Markets Today: Powell asks for support, Debelle hints at easing, NAB revises rates forecasts

In the US Jerome Powell spelt out very clearly in his testimony before Congress that more fiscal stimulus was needed and had been assumed by many board members in their policy predictions.

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Today’s podcast

Overview: Help Is On Its Way

  • Equities bounce after 4 days of declines on buy the dip and tech (S&P500 +1.1%; NASDAQ+1.7%)
  • BoE’s Bailey pulls back on negative rates, Gilt yields up, though GBP lift is only temporary
  • USD (DXY) lifts 0.4%; misleading headlines from the Fed’s Evans initially then extended
  • AUD (-0.5%) worst performing in G10 after Debelle’s easing signals, 3yr yield now at 0.20%
  • Coming up today: AU Retail Sales, RBNZ (no change), Global PMIs,  Bevy of Fed speakers

“What’s it like inside the bubble?; Does your head ever give you trouble?; It’s no sin, trade it in; Hang on, help is on its way; I’ll be there as fast as I can”, Little River Band 1977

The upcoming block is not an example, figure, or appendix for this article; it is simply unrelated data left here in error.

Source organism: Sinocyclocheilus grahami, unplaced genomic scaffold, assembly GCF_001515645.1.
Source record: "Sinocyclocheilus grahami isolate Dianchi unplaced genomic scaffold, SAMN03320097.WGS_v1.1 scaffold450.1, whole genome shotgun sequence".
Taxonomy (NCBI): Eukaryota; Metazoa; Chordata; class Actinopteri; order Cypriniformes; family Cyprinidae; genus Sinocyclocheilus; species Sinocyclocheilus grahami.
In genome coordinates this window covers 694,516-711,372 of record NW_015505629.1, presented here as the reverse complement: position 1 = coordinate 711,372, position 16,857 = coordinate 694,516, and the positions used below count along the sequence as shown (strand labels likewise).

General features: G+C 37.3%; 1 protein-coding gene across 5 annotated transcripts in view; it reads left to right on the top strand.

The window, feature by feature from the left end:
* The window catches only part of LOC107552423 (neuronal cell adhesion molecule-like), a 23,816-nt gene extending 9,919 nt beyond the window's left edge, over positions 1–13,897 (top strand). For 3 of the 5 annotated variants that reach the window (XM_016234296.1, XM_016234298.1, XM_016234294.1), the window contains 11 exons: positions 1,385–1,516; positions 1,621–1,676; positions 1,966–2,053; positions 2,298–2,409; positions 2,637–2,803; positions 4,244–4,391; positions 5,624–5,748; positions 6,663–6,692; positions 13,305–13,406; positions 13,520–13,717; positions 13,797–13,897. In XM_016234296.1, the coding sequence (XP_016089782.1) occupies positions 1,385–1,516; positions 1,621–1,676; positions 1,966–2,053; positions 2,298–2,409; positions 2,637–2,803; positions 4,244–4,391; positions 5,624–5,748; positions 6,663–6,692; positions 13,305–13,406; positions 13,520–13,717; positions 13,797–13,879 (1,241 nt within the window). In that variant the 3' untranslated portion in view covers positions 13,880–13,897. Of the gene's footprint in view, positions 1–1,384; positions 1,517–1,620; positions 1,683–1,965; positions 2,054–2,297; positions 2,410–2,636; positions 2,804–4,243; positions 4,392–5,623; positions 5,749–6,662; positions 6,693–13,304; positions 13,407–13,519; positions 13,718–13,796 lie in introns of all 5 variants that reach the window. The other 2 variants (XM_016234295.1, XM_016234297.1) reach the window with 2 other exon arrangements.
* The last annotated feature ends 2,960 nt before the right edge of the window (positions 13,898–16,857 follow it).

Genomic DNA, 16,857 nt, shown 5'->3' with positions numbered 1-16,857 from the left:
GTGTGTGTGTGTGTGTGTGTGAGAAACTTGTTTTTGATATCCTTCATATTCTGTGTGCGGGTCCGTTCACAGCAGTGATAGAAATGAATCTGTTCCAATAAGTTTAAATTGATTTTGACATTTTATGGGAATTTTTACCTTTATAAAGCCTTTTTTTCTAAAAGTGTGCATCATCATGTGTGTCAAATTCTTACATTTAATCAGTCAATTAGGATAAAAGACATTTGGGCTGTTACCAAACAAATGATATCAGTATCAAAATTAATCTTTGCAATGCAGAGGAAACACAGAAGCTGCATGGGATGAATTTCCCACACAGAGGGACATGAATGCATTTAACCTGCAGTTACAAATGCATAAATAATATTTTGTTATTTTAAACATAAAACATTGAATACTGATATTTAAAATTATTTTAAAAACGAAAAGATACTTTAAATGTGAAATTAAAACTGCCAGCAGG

Risk sentiment turned positive overnight with equities snapping four days of declines with the S&P500 +1.1% and the NASDAQ +1.7%. However, there was no catalyst for the move apart from buy the dip and technicals favouring a tech rebound with signs of tech being oversold; the late rally in the ‘hour of power’ on Monday also helping confirm that narrative for some. European equities in contrast were more mixed with the Euro Stoxx50 broadly unchanged at +0.1%. There was also limited flow through to other markets with the USD (DXY) up 0.4% and US 10 yields are little moved at +0.3bps to 0.67%.